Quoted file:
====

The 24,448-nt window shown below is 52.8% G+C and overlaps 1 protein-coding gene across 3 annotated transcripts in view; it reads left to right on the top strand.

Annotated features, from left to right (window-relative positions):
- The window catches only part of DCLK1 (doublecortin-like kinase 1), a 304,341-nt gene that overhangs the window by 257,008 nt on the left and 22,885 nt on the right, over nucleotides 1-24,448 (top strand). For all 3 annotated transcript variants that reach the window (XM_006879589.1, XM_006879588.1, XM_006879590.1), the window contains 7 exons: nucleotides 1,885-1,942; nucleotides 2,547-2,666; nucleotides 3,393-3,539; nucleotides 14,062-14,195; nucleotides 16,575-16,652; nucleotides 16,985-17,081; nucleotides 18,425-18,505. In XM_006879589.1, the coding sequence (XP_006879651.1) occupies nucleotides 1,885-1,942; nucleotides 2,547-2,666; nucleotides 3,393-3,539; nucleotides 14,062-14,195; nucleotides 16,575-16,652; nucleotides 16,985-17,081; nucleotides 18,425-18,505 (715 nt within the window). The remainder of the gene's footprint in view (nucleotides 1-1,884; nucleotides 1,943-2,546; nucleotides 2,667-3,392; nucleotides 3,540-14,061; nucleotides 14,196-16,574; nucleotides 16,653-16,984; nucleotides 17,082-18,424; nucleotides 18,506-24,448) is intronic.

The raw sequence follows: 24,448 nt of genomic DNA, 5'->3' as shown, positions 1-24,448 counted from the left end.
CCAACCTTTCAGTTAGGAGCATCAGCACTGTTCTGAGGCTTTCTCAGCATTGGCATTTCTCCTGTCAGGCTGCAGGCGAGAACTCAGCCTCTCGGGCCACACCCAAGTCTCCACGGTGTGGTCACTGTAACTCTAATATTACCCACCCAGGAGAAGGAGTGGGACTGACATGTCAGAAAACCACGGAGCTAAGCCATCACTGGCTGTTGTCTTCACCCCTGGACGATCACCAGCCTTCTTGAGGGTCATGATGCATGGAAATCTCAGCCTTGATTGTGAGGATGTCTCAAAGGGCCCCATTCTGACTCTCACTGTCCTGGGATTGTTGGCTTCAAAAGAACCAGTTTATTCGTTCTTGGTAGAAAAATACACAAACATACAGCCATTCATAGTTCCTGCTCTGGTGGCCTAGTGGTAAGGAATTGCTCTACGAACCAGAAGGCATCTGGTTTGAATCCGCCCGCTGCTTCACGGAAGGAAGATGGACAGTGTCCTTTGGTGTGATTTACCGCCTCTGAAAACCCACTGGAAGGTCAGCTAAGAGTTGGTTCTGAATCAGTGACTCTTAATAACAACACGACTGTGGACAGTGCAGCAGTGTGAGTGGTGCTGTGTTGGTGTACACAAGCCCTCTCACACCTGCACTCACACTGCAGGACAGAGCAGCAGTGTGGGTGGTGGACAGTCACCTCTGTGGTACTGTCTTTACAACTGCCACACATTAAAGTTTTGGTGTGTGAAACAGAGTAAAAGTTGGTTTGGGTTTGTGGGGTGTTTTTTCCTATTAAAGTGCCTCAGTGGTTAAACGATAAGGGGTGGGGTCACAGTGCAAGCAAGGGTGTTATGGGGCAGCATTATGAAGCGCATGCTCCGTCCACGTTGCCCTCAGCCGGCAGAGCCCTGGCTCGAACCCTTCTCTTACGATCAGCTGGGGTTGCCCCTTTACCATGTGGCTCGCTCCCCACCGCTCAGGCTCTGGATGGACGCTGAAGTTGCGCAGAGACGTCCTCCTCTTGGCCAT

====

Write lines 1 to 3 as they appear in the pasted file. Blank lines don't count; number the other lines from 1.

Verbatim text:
The 24,448-nt window shown below is 52.8% G+C and overlaps 1 protein-coding gene across 3 annotated transcripts in view; it reads left to right on the top strand.

Annotated features, from left to right (window-relative positions):
- The window catches only part of DCLK1 (doublecortin-like kinase 1), a 304,341-nt gene that overhangs the window by 257,008 nt on the left and 22,885 nt on the right, over nucleotides 1-24,448 (top strand). For all 3 annotated transcript variants that reach the window (XM_006879589.1, XM_006879588.1, XM_006879590.1), the window contains 7 exons: nucleotides 1,885-1,942; nucleotides 2,547-2,666; nucleotides 3,393-3,539; nucleotides 14,062-14,195; nucleotides 16,575-16,652; nucleotides 16,985-17,081; nucleotides 18,425-18,505. In XM_006879589.1, the coding sequence (XP_006879651.1) occupies nucleotides 1,885-1,942; nucleotides 2,547-2,666; nucleotides 3,393-3,539; nucleotides 14,062-14,195; nucleotides 16,575-16,652; nucleotides 16,985-17,081; nucleotides 18,425-18,505 (715 nt within the window). The remainder of the gene's footprint in view (nucleotides 1-1,884; nucleotides 1,943-2,546; nucleotides 2,667-3,392; nucleotides 3,540-14,061; nucleotides 14,196-16,574; nucleotides 16,653-16,984; nucleotides 17,082-18,424; nucleotides 18,506-24,448) is intronic.